In Search Of… is a traveling exhibition organized by Dustin Dennis, Amanda Lechner, and Christopher Ulivo.
The organizers will give a free panel discussion on the exhibition on Thursday, September 6 at 7 pm in Blount Auditorium in Buckman Hall on the Rhodes College campus.
Clough-Hanson Gallery will also team up with Crosstown Arts to present a screening of classic In Search Of… episodes at Crosstown Arts (427 North Watkins) at 7 pm on Wednesday, September 19.
The Rhodes College Department of Art will also present a lecture by Harvard professor Dr. Steven C. Schlozman in connection with the exhibition at 7:00 pm on Thursday, September 20 in Blount Auditorium of Buckman Hall. Dr. Schlozman is the author of The Zombie Autopsies.
“In Search Of...” was a 1970ʼs speculative documentary TV series narrated by Leonard Nimoy famous for its expansive subject matter, semi-psychedelic visuals, and creepy lo-ﬁ synth score. Yes, the style of the show is very appealing but there is a layer of appeal beyond its dated charm. One week’s programing may cover the lost city of Atlantis, the next show Bigfoot, followed by an alien pyramid architect debate. The possibility of super-natural or extra-terrestrial explanations to a theory was approached with excitement and imagination instead of skepticism and doubt. It was the ʻsearchʼ that was important not the proof! This methodology resonates with visual artists for whom the truth lies not necessarily in the depiction of life as it appears but instead as it might or could be.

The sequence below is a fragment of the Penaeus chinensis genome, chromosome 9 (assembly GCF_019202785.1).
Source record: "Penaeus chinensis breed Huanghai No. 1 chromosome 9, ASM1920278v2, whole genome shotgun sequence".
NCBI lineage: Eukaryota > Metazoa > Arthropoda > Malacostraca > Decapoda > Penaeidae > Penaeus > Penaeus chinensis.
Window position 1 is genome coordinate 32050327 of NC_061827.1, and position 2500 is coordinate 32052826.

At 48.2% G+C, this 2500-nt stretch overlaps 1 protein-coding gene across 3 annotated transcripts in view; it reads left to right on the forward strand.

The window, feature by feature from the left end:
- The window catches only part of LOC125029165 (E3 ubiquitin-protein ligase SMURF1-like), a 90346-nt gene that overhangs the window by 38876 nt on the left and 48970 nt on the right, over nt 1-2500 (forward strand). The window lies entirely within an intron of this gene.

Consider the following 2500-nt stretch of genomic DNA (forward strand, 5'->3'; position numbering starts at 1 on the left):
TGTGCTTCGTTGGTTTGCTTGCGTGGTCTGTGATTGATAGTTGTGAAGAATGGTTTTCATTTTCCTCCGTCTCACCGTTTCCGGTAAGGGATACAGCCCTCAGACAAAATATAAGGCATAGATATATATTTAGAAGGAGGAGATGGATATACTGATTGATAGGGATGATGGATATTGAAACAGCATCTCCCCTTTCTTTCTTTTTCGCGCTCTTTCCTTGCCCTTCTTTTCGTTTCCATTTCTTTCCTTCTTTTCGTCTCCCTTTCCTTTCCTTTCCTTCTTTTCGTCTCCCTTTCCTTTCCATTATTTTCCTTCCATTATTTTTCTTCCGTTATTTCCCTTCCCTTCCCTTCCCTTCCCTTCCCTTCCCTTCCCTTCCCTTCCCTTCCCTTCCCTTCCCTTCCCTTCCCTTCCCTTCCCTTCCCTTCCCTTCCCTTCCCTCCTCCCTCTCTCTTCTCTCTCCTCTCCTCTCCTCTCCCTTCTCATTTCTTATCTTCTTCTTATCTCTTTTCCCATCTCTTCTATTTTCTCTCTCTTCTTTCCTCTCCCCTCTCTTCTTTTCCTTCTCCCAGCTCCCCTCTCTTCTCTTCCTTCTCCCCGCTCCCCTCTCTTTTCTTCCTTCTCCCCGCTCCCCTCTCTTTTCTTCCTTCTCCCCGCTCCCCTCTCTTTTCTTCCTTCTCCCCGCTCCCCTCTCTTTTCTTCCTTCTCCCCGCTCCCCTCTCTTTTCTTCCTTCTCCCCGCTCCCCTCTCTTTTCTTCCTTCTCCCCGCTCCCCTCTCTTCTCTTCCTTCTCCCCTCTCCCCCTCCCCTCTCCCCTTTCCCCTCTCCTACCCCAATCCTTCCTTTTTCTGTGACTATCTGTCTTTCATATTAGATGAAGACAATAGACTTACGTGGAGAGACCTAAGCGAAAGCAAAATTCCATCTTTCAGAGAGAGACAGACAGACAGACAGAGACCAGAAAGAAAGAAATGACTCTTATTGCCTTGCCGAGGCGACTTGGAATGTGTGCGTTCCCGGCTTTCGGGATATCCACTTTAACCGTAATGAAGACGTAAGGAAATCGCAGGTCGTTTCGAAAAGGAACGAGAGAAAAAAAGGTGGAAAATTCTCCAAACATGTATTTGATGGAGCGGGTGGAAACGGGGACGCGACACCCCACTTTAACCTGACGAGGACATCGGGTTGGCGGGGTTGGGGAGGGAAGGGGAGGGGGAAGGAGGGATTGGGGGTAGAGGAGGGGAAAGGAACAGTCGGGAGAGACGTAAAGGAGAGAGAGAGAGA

Is it in unbridled optimism, terriﬁc pessimism or unquenchable curiosity that man-kind searches for the unknown, unseen and unlikely? Are the descriptions and observations of incredible creatures and situations truly in-credible? What are the actual differences between skeptics, scientists and true- believers? Is it at heart an optimistic and creative impulse that leads one to pursue a mystery where there is no rational reason to believe one exists? Ghost hunters, J.F.K. conspiracy theorists, extra-terrestrial experts, new age pyramid cultists, Bigfoot & Yeti researchers all fall within this worldview.
It is no surprise that certain artists find this subject matter and approach of these seekers inspirational. Depicting the unreal or the incredible in art has a peculiar way of searching for the essence of what it is to be human. Most aspects of narrative and nature have been covered thoroughly in the history of art leaving room only for the intrepid to hunt for the missing links. The artists in this exhibition create images and abstract scenarios that engage transformative moments, look to alternate histories or imagine other realities, creatures and lands. They are not interested in finite possibilities but instead look to the strange, fictional, and unknown to emerge with material that posits new scenarios, alternate conclusions and yet more questions.
The exhibition brings together work by Mark Shetabi, Betsy Odom, Ryan Mrozowski, Ross Sawyers, Leah Beeferman, Sean McCarthy, David Humphrey, Amanda Lechner, Mike Peter Smith, Frank Heath, Brian Zegeer, Rachel Frank, Phil Whitman, Matt Bollinger, Christopher Ulivo, Jackie Hoving, Carl Baratta, Erin Harmon, Dustin Dennis, Nathaniel Stern and Scott Kildall / Tweets in Space.